So I enjoyed reading Lu’s account of returning to mainland China as an adult and her own growth there — allowing me to see a somewhat similar experience through someone else’s eyes. There were several passages I found powerful, but I thought this one was especially worth extracting:
I became more assured about being from Aotearoa and from China — something I repeatedly had to explain to my Pākehā friends, who saw my cultural identity as a needle wavering between the two places. At one point I had seen it that way too, but now I view it as a symbiotic relationship, two twinned vines growing in tandem.
Before I spent this time in China, I had never missed it. I hadn’t known what to miss. I focussed only on its deficits — on the perceived wrongness of somewhere that is different.(Pages 87-88)
This segueways into an exploration of the Asian New Zealand literary scene and history, and into her development as a writer and the challenge of fitting into a white-dominant space, that is entwined with the exploration of identity which preceded it. That particular chapter — All Who Live on Islands — was my favourite and one I’ve now reread multiple times.
Explorations of friendship and family
In the chapter ‘Alphabet Game’, I enjoyed the author’s reflections on her friendships, with the reality of their intensity and intimacy, the challenges that mental illness poses to it, as well as the difficulty of losing friends. It made me think of the memoir/essay collection No Country Woman by Fijian-Indian author from Australia, Zoya Patel, which also had a chapter on friendship that I really liked. Another chapter is dedicated to her brother, and her relationship with her parents and grandparents is discussed throughout the whole book. In much writing, both fiction and non-fiction, platonic relationships are often not given the attention and respect in the narrative that they are due, and this was a refreshing change.
Lu notes a difference between herself and her parents’ generation — the latter, due to the specifics of their experience migrating to Aotearoa, prioritises family much more, and doesn’t quite recognise the importance of having friends with whom she can share experiences and talk about certain things that she can’t discuss with family. I loved how this articulated something I’d implicitly known but hadn’t quite been able to conceptualise before — as the author says so herself in the book, this is why it can be so important for us all to have mirrors in literature.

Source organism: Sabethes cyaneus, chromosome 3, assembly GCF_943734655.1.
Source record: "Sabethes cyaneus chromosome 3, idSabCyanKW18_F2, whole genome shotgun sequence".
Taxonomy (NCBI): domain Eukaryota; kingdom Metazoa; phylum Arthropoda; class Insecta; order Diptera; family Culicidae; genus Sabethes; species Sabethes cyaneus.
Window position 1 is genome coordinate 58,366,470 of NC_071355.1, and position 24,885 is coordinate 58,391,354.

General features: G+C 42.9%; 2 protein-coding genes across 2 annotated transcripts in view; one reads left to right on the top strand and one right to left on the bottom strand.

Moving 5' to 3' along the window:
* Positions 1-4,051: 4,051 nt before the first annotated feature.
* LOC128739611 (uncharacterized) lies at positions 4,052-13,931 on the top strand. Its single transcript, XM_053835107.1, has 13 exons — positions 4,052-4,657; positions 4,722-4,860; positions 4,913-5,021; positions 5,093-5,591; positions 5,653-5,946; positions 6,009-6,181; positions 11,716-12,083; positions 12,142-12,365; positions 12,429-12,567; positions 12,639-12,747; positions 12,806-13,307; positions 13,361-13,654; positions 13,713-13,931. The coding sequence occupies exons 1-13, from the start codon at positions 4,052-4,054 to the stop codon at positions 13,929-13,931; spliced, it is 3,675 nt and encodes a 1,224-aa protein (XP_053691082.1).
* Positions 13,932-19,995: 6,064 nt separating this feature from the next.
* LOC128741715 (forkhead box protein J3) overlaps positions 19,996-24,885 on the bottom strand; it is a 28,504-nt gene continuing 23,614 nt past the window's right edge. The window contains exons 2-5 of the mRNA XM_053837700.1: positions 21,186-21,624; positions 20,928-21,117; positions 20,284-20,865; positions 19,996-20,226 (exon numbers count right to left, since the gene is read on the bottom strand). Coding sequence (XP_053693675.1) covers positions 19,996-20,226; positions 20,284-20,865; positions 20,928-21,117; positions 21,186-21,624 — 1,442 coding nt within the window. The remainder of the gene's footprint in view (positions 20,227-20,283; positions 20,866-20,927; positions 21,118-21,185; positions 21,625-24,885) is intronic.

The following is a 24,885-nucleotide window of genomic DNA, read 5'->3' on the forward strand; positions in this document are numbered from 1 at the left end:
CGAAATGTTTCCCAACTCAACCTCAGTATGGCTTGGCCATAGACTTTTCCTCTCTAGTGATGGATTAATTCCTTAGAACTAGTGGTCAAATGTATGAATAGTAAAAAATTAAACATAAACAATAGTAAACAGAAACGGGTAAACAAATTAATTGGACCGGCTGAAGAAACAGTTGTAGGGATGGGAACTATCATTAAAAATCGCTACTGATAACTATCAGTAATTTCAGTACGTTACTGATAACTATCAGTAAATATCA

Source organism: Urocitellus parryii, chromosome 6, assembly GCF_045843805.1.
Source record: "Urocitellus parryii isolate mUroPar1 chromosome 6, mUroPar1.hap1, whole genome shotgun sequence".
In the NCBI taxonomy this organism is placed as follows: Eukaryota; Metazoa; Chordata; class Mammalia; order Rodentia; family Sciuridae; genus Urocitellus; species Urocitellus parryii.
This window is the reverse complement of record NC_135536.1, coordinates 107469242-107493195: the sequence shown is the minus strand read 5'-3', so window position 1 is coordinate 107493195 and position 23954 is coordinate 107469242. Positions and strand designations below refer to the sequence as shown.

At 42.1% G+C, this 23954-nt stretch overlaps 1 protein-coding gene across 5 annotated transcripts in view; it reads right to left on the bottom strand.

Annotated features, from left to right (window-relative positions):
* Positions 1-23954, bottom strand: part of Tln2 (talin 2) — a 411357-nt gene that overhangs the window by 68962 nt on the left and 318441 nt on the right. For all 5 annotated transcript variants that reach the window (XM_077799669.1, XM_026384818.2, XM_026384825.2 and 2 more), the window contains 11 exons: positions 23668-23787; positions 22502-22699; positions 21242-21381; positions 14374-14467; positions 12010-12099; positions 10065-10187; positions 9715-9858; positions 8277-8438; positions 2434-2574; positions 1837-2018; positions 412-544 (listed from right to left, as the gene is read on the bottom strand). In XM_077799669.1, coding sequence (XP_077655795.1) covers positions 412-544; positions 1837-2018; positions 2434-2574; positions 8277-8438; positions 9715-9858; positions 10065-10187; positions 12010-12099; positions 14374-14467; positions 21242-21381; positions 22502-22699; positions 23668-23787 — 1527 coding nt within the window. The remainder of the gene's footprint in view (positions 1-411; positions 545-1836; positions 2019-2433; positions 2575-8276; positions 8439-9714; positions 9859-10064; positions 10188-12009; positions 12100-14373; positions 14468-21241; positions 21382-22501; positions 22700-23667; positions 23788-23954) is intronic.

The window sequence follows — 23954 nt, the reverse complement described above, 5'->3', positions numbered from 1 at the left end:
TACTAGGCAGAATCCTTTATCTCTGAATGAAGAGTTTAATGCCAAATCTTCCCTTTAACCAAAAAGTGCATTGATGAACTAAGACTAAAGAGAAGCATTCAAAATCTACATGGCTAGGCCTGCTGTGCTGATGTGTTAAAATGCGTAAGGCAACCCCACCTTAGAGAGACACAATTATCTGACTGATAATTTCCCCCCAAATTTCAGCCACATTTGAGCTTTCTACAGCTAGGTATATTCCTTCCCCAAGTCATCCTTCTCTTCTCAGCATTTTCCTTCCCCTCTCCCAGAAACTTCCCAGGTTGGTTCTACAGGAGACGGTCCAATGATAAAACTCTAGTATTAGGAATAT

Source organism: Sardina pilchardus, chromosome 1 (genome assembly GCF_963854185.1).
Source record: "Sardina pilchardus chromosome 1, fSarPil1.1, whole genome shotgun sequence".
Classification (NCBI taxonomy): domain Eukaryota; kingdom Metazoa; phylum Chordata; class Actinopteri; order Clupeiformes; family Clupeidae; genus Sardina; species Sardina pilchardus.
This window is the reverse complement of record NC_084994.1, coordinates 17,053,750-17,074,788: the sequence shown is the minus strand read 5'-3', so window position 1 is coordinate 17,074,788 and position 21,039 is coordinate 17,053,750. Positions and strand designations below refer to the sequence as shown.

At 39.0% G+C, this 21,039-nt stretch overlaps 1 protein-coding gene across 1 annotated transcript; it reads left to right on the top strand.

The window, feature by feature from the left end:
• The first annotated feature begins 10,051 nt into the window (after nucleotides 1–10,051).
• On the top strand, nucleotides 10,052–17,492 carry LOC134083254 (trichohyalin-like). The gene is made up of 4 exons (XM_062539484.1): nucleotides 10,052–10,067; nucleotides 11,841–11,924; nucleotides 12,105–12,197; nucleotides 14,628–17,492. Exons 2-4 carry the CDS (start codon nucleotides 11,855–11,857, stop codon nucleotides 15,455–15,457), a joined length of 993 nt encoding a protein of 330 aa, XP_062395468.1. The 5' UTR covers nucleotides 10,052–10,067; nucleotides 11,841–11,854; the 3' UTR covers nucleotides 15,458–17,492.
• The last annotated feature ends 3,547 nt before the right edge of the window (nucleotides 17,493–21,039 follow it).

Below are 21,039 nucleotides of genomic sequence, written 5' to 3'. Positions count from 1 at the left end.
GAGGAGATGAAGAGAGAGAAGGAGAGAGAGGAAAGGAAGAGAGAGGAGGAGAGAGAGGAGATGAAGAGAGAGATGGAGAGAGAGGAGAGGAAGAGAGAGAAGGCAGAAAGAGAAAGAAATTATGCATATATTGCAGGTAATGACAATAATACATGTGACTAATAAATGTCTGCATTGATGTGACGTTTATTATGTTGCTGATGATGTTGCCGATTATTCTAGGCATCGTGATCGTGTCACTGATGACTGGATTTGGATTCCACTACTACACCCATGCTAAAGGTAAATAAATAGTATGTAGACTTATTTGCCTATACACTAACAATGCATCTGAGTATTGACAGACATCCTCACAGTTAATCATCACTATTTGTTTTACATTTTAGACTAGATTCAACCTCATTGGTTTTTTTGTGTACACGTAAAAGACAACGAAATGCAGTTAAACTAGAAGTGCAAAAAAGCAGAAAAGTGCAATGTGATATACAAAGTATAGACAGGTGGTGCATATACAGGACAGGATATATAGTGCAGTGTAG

All Who Live on Islands is a book I would recommend to everyone, regardless of nationality or cultural background — the great thing about memoir is how it speaks so truly and specifically to a person’s experience, enabling it to reshape anyone’s understanding of themselves and their worldview. This also means that if you do share certain aspects of the author’s background — if you’re a 1.5 generation migrant, if you’re from Aotearoa, or similarly went through a re-immersion of your family’s country and culture as an adult — you’ll likely enjoy seeing these experiences depicted in the book, ones that are generally under-represented in media. If you don’t generally read nonfiction/essay collections, don’t be turned off either — the writing is accessible and you’ll be immersed in the narrative and insights.
Where to find All Who Live on Islands:
About the author
Rose Lu is a Wellington-based writer. In 2018 she gained her Masters of Arts in Creative Writing at the International Institute of Modern Letters and was awarded the Modern Letters Creative Nonfiction Prize. Her work has been published in Sport, The Pantograph Punch, Turbine Kapohau and Mimicry. Her undergraduate degree was in mechatronics engineering, and she has worked as a software developer since 2012.